Category Archives: ROMI

How to measure awareness advertising

If customers don’t know you exist your chances of attracting them are the same as trying to teach an elephant to tap dance.

This is the first rule in marketing – make sure your potential customers are aware of who you are, what you stand for and how you can help solve their problems.

However it is much easier said than done. These days the media choices can be overwhelming, check out the image below that identifies the different social media options alone!

Social Media Map from Brian Solis and JESS3

Source: Brian Solis and JESS3

Add to this social media mix, the traditional media – TV, print, radio and billboards and you have some difficult decisions to make.

Where should I invest to generate maximum awareness for minimum cost? and How will I know whether these investments are paying off?

Deciphering the impact of advertising is notoriously difficult, there is a classic saying in advertising circles attributed to the father of advertising, John Wanamaker who said:

“Half the money I spend on advertising is wasted; the trouble is I don’t know which half.”

Awareness advertising is designed to widen the pool of potential customers and remind them of how you can help them. The goal is to position a company’s brand favorably and regularly in the customer’s mind.

The measurement challenge comes from the fact that it is not necessarily designed to elicit an immediate response. Regardless there are a few ways you can get a handle on the impact of this type of advertising:

1. Prospect Surveys Before and After Comparisons

This technique involves establishing a baseline and then comparing results against that baseline over time.

For example, a simple survey may highlight that 10% of prospects have heard of your brand and 15% may consider you as a potential supplier of the product. The consideration metric is an important one to include as we are not interested in awareness alone. We really want to know whether we are in the “evoked set” – the top 2 or 3 brands customers have as top of mind for any particular product category.

Asking these questions again in 3 months may reveal that now 25% of prospects have heard of your brand and 30% of them would consider you as a potential provider.

You can reasonably conclude that your advertising activities were a significant driver responsible for the increase.

2. Asking Customers at their Point of Inquiry

Many companies will ask a new customer how they heard of the company or product. This is a great technique for companies that get a lot of inbound calls, a quick question can be asked at the end of the call to which most customers are happy to respond.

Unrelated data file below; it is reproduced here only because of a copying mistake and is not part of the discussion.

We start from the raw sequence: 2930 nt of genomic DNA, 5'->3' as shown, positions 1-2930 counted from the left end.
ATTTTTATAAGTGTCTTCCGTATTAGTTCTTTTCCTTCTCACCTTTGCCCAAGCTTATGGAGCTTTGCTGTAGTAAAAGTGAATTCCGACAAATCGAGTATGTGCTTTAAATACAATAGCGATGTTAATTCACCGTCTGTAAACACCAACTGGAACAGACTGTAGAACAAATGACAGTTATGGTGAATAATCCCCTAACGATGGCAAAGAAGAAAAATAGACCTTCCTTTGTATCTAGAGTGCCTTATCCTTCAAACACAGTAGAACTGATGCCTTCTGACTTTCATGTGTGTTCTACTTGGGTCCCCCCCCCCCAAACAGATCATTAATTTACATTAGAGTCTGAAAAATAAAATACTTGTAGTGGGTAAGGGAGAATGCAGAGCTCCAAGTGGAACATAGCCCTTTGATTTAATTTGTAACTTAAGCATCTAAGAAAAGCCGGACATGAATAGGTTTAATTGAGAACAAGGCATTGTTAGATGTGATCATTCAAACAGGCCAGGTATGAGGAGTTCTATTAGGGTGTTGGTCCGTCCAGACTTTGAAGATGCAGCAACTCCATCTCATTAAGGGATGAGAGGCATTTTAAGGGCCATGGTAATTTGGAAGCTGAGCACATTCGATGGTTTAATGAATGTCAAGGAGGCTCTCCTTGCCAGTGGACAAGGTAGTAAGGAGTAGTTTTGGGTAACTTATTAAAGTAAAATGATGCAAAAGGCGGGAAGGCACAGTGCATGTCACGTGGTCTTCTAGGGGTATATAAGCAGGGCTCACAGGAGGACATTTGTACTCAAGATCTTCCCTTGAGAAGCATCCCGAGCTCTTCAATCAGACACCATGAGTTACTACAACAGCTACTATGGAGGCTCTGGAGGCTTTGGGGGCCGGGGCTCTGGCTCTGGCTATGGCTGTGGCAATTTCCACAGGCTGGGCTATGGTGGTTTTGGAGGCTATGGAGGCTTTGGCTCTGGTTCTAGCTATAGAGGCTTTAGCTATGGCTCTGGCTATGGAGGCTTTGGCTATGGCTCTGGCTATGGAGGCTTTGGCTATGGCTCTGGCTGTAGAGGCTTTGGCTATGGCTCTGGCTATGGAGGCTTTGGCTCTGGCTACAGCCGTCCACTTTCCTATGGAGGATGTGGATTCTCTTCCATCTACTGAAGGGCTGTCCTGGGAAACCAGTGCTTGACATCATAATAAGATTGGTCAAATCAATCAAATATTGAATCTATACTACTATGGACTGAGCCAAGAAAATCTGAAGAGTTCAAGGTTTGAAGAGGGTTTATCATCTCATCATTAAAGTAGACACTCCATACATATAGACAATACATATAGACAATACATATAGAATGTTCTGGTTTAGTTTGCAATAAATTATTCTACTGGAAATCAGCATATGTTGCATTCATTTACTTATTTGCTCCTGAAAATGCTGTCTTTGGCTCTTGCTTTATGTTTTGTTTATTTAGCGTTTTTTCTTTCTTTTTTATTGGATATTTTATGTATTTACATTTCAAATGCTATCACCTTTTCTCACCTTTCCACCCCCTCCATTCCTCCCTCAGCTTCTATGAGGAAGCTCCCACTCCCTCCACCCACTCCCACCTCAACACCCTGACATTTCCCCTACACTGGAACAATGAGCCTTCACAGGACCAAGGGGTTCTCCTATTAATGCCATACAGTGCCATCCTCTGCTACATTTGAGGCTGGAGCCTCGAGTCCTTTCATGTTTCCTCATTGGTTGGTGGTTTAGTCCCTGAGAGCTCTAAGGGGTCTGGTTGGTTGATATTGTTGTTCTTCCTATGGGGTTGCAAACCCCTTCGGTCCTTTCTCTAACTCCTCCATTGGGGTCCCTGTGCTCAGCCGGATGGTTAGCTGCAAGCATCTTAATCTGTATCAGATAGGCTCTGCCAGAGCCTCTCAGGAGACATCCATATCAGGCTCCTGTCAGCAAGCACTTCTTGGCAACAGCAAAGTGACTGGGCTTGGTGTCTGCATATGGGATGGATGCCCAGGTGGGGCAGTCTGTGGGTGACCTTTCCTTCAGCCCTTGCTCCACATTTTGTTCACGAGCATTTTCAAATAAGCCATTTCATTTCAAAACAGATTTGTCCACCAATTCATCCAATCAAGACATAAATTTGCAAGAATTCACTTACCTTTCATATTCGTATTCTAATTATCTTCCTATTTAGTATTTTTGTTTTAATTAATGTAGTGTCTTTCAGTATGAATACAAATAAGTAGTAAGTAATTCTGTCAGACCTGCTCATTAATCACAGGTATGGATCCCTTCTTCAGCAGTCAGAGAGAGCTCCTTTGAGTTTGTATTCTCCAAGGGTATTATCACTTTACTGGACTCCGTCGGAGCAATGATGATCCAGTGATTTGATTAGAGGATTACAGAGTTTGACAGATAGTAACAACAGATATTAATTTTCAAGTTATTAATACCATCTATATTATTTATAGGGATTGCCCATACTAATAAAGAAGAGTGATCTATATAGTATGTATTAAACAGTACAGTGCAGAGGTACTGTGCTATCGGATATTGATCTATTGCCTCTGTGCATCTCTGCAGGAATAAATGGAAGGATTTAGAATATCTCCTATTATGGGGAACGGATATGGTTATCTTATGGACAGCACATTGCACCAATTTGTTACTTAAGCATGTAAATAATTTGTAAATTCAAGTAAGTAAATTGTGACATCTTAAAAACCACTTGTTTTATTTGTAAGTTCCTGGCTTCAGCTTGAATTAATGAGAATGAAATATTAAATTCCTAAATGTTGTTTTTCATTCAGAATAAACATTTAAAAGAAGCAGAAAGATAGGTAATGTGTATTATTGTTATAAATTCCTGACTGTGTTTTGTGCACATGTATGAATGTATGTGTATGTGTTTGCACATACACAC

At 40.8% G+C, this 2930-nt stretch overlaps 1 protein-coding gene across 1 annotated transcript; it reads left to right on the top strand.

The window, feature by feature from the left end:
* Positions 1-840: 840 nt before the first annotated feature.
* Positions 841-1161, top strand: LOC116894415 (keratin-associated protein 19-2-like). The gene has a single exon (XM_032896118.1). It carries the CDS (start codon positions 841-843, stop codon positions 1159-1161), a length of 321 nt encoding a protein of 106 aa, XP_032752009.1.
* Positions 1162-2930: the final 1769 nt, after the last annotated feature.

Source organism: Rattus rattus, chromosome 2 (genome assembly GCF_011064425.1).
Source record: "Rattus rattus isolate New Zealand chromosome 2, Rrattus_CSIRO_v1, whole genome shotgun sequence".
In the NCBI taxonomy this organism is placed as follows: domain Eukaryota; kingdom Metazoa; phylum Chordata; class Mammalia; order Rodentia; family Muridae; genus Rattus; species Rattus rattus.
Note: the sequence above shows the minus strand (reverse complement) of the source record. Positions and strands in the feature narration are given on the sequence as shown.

To go a little deeper a survey can be conducted asking customers which specific media they remember seeing. Their answers won’t tell you whether the activity influenced their purchase, but it will tell you which of your awareness advertising activities are being noticed.

To understand the advertising’s influence, we can design questions to elicit feedback on the messages sent.

For example “which of the following ads have you seen?, which haven’t you seen?, rank each on a scale of 1 to 5 on whether it appealed to you or not.

Next total up the answers from all survey takers to give you a clear picture of how people perceive your advertising.

NOTE: Where ever possible please do some of this in pre-testing to make sure you are eliciting the response you want!

Prioritizing Customer Experience Investments

Investing in Customer Experience

Making deliberate efforts to improve the customer experience can require significant investments. So how do you decide on which customer experience investments to make?

It begins by understanding the existing customer experience for a defined group of customers and asking the following questions:

1. What does the customer journey for purchasing our products look like? In other words where do customers generally begin to investigate solutions for the problems we solve? What process do they go through and where does it end?

For example: I really need a new TV so I begin my search online, I look at manufacturer’s websites, I look at Amazon to get ratings on different models and I may go down to Best Buy to take a look in person. I may chat with friends, ask questions on forums and read professional reviews. This is the search phase.

Once I have decided on the product, I need to decide how to purchase it. In today’s world I have a myriad of options, multiple retailers both in store and online. This is the purchasing phase.

When I make my purchase the product is then delivered and I can ether set it up or have it installed. This is the installation/setup phase.

Once I have the product up and running I can watch TV and hopefully it meets my expectations on the things important to me when I made the purchase decision. This is the usage phase.

If all goes well no problem, but if there is a technical problem with the TV what then? This is a real test for the supplier, how will they respond to a technical issue, how will I be treated. This is the product failure phase.

After a number of years I will feel a urge to upgrade or add another TV and the cycle begins again. This is the disposal and repurchase phase.

2. What are the most important interaction points we have with these customers?  In other words where do we have the most influence?